Thrift Shopping


Halley Guardado

Thrifting has grown in popularity as various fashion trends come back into the light.

In recent years, popular trends from the 90s and 2000’s have come back in style from high waisted jeans to tracksuits. The current trends may look like a blast from the past. With these trends coming back, many people have decided to thrift shop in order to get an authentic look to fit into these trends. However, the increase in thrift shopping has caused some controversy, some people feel that if one can afford first hand clothes they shouldn’t buy discounted clothes from the thrift store that under-privileged people may need. 

Some students began thrifting as a sporadic event, but got addicted once they saw the difference in price between regular shopping and thrifting. Junior Skylar Parker, who has been thrifting for years, understands where some of the controversy comes from but doesn’t think it as big of a deal as people make it seem.

“I started thrift shopping in middle school and I liked it, but once I got to high school I began to thrift more and more and now I hardly shop at first hand stores. The amount of money I’ve saved from thrifting is crazy, probably hundreds of dollars a year. I remember my mom would spend like two hundred dollars for back to school clothes every year just for me, which is insane. Thrifting has changed my style because now I don’t only dress for trends; I kind of put my own spin on things that are popular; whereas, before I started thrifting I would strictly follow trends,” Parker said. “Thrifting has also changed the way I shop because now when I go to actual clothes stores I can’t believe how much things cost and that I actually used to pay that much for clothes. While I can understand where people who think that only underprivileged people should thrift are coming from you’ve got to realize that Thrift stores will never run out of donations and saving money isn’t the only reason to thrift it also has a positive impact on the environment.”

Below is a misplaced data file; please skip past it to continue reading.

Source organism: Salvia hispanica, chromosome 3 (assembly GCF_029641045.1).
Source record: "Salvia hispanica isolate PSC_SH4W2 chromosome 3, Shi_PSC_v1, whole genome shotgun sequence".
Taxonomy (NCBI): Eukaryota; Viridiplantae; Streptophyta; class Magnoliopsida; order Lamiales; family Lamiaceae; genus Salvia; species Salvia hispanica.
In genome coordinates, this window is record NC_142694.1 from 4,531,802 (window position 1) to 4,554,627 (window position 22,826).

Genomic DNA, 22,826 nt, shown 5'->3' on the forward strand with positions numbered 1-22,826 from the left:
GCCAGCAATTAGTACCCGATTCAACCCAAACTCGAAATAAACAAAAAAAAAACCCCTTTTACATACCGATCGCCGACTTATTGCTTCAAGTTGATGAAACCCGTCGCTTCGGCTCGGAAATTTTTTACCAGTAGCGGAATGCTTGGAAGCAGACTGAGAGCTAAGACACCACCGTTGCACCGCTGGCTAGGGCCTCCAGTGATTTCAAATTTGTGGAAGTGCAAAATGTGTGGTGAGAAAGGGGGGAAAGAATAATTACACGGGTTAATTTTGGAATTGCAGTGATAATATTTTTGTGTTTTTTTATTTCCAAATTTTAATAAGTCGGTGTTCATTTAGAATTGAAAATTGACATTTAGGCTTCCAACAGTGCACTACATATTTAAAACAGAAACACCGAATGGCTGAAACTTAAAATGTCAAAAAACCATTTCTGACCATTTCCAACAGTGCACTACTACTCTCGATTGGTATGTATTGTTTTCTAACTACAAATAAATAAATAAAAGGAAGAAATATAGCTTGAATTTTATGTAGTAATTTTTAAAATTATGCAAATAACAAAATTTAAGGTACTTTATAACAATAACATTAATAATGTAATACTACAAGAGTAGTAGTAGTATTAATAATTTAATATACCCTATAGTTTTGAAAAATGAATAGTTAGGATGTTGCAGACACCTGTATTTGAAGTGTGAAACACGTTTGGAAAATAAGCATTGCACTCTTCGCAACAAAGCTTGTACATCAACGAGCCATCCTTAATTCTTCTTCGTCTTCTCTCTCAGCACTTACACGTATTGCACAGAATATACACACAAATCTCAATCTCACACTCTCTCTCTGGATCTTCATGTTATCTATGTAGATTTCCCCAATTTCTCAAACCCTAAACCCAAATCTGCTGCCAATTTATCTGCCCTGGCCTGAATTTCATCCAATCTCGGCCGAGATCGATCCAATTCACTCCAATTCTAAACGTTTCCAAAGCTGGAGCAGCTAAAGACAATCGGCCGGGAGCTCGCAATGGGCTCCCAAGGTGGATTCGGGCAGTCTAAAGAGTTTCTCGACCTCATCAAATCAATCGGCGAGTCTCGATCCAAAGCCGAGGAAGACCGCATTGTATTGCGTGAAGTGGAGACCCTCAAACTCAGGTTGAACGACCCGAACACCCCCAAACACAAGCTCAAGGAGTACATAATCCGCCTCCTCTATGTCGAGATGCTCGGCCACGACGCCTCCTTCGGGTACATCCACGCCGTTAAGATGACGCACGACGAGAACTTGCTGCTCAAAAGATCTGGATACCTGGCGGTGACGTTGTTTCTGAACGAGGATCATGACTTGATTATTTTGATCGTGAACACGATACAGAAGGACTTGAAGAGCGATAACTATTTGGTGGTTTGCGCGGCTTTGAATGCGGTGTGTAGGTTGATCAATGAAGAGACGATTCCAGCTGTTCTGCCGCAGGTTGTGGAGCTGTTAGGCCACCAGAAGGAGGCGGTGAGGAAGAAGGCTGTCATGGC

Some students also feel that “gatekeeping” or trying to control who can or can’t do something is uncalled for. Junior, Noah Sohna, thinks that anyone can thrift shop no matter one’s salary.

“I enjoy thrift shopping. I love when I find a name brand item or something that looks really good for cheap. I don’t think anyone should control who can or can’t thrift. Everybody wants to save money, because you have a lot of money, doesn’t mean you want to spend it on clothes. Some people don’t care about their clothes as much as other things, so I don’t think it’s right to deny them of being able to thrift just because of what’s in their bank account,” Sohna said.

Thrifting has many benefits such as helping the environment, saving money, and finding authentic clothes from the past. Junior, Madison Martinez, enjoys the fact that her thrifting has a positive impact on the Earth.

“I love to thrift. I really like the y2k style and I can find a lot of low waisted jeans, tank tops, and track suits at thrift shops that are really cheap. I also like the fact that I’m recycling clothes. The fashion industry can cause a lot of pollution especially fast fashion, so I feel like thrift shopping is a much more sustainable and wise choice. I also donate all my old clothes that way it’s a continuous cycle of giving and taking from thrift stores which further helps the environment. Thrifting not only saves me money, but it also helps the Earth which is a win win to me,” Martinez said.

However, thrift shops differ from normal stores due to the fact that the clothes they have don’t have much variety in terms of sizes and colors. Junior, Pamela Tamo, went thrift shopping once and was frustrated when she couldn’t find what she was looking for.

“I usually buy my clothes online so I can get any size and color I want at the click of a button, but when I went thrift shopping, I could find something really cute and they wouldn’t have my size and when the thrift store doesn’t have your size your pretty much out of luck because it’s not like you can just look through the hangers until you find your size like you can at normal stores. I know thrifting is cheaper and better for the environment, but it was pretty stressful. I did like what I ended up getting, but I feel like I looked for a long time to find a few clothes whereas if I went online I would’ve found it much faster,” Tamo said.

Thrifting has many pros and cons and it usually comes down to the person shopping to decide if they like it. However, with popular trends from the past taking on within a new generation, thrifting continues to grow in popularity.